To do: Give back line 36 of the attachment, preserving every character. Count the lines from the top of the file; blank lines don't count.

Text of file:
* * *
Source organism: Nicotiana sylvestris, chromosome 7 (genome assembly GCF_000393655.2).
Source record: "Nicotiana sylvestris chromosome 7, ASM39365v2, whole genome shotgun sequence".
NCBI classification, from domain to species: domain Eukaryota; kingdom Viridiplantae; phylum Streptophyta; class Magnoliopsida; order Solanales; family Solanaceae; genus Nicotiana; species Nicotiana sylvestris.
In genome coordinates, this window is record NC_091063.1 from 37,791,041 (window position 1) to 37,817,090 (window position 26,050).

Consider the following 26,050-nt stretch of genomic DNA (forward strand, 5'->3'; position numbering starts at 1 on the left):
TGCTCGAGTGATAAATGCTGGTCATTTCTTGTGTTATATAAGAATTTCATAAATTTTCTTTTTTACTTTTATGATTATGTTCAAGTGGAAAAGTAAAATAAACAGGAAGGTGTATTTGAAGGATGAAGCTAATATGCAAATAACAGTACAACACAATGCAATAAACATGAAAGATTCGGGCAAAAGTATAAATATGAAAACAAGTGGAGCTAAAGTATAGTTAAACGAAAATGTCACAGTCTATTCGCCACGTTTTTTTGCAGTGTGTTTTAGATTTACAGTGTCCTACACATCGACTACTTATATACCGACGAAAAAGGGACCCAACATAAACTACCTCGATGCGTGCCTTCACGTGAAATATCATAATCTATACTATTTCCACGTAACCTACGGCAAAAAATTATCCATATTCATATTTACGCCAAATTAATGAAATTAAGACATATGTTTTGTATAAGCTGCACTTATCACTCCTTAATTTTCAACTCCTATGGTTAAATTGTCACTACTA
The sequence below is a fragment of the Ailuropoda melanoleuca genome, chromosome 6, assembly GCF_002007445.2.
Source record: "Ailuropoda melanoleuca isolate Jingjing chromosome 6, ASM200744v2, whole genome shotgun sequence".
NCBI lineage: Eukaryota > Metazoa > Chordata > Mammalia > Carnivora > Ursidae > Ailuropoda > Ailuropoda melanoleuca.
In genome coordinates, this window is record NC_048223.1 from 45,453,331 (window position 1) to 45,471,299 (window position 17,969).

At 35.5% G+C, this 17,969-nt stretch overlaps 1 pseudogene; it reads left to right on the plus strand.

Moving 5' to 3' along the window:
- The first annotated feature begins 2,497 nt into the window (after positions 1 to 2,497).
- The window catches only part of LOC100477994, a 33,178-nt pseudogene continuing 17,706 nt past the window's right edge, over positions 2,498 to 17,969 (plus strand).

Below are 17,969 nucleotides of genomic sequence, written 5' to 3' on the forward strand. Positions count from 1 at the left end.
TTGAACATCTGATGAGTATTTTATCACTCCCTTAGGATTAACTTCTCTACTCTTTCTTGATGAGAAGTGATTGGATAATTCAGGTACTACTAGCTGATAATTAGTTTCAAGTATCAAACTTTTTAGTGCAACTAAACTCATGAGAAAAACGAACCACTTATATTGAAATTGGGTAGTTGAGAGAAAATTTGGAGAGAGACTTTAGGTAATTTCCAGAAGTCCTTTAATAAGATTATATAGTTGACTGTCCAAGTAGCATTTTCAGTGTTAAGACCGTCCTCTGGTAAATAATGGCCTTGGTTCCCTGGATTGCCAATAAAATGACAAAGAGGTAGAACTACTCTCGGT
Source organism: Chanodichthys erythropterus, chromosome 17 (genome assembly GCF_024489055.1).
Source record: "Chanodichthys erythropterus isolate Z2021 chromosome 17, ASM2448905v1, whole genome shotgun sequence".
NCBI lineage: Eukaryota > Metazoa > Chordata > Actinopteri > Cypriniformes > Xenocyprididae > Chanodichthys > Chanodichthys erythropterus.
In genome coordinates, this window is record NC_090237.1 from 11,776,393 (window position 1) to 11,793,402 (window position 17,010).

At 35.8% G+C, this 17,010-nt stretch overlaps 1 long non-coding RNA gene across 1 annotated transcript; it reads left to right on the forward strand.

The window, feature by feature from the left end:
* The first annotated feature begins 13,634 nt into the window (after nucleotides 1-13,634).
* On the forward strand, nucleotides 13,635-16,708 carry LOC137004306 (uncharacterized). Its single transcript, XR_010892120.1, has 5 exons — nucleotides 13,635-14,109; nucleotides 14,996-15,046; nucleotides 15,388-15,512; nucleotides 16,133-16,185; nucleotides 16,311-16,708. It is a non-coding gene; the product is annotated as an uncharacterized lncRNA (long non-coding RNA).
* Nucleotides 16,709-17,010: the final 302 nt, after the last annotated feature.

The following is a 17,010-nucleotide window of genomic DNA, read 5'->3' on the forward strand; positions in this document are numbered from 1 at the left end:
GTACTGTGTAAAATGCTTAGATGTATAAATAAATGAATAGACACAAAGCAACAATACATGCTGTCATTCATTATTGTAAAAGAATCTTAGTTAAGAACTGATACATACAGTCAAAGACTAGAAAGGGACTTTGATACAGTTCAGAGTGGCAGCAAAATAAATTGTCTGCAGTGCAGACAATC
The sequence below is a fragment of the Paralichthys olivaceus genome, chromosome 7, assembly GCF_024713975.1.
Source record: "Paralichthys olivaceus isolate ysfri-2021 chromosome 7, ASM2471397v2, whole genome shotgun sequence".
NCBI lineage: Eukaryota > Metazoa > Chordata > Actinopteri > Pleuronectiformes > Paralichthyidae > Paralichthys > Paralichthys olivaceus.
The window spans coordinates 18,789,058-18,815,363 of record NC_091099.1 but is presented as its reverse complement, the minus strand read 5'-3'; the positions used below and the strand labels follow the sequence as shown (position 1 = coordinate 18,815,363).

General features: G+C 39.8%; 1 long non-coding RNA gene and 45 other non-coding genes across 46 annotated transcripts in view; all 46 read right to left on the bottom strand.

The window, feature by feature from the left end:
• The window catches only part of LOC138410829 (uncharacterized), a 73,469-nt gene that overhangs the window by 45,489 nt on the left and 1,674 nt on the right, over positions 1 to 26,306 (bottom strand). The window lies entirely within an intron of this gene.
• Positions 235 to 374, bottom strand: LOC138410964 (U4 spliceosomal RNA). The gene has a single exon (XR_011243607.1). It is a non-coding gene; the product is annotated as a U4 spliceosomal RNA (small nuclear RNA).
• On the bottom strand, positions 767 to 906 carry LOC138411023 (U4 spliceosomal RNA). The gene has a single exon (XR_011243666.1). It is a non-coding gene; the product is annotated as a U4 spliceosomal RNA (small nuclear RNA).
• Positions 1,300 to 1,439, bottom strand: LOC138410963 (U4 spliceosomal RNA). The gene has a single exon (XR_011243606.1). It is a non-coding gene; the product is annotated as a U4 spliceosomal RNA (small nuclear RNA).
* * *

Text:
• On the bottom strand, positions 767 to 906 carry LOC138411023 (U4 spliceosomal RNA). The gene has a single exon (XR_011243666.1). It is a non-coding gene; the product is annotated as a U4 spliceosomal RNA (small nuclear RNA).